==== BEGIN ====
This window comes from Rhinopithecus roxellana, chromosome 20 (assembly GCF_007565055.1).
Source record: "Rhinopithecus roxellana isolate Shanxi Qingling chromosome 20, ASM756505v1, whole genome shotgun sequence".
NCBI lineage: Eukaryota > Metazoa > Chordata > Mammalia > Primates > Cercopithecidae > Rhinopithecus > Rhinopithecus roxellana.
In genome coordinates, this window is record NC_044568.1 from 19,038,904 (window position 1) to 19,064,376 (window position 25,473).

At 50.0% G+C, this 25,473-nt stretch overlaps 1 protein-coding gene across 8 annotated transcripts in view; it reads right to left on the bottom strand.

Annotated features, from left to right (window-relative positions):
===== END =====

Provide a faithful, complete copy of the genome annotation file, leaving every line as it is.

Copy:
This window comes from Rhinopithecus roxellana, chromosome 20 (assembly GCF_007565055.1).
Source record: "Rhinopithecus roxellana isolate Shanxi Qingling chromosome 20, ASM756505v1, whole genome shotgun sequence".
NCBI lineage: Eukaryota > Metazoa > Chordata > Mammalia > Primates > Cercopithecidae > Rhinopithecus > Rhinopithecus roxellana.
In genome coordinates, this window is record NC_044568.1 from 19,038,904 (window position 1) to 19,064,376 (window position 25,473).

At 50.0% G+C, this 25,473-nt stretch overlaps 1 protein-coding gene across 8 annotated transcripts in view; it reads right to left on the bottom strand.

Annotated features, from left to right (window-relative positions):